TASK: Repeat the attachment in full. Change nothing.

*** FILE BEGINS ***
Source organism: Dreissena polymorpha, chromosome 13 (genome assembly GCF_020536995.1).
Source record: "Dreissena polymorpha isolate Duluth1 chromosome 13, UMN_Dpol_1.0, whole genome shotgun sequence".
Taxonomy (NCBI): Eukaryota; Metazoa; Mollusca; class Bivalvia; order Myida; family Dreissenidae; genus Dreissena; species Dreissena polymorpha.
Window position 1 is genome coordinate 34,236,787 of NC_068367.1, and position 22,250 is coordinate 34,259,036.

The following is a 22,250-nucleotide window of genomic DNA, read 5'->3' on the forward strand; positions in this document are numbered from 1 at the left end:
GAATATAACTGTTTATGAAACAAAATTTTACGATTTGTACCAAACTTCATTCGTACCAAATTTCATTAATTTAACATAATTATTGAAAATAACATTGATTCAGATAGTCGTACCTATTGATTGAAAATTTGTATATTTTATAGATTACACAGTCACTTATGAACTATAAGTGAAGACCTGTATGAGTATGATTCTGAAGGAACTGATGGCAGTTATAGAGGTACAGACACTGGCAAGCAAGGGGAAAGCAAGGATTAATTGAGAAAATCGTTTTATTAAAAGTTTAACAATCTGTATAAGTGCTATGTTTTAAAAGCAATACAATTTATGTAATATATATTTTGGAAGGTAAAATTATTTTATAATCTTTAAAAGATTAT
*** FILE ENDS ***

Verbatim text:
Source organism: Dreissena polymorpha, chromosome 13 (genome assembly GCF_020536995.1).
Source record: "Dreissena polymorpha isolate Duluth1 chromosome 13, UMN_Dpol_1.0, whole genome shotgun sequence".
Taxonomy (NCBI): Eukaryota; Metazoa; Mollusca; class Bivalvia; order Myida; family Dreissenidae; genus Dreissena; species Dreissena polymorpha.
Window position 1 is genome coordinate 34,236,787 of NC_068367.1, and position 22,250 is coordinate 34,259,036.

The following is a 22,250-nucleotide window of genomic DNA, read 5'->3' on the forward strand; positions in this document are numbered from 1 at the left end:
GAATATAACTGTTTATGAAACAAAATTTTACGATTTGTACCAAACTTCATTCGTACCAAATTTCATTAATTTAACATAATTATTGAAAATAACATTGATTCAGATAGTCGTACCTATTGATTGAAAATTTGTATATTTTATAGATTACACAGTCACTTATGAACTATAAGTGAAGACCTGTATGAGTATGATTCTGAAGGAACTGATGGCAGTTATAGAGGTACAGACACTGGCAAGCAAGGGGAAAGCAAGGATTAATTGAGAAAATCGTTTTATTAAAAGTTTAACAATCTGTATAAGTGCTATGTTTTAAAAGCAATACAATTTATGTAATATATATTTTGGAAGGTAAAATTATTTTATAATCTTTAAAAGATTAT